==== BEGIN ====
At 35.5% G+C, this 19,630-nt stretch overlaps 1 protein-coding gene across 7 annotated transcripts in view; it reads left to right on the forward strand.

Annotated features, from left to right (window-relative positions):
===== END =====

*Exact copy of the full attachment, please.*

At 35.5% G+C, this 19,630-nt stretch overlaps 1 protein-coding gene across 7 annotated transcripts in view; it reads left to right on the forward strand.

Annotated features, from left to right (window-relative positions):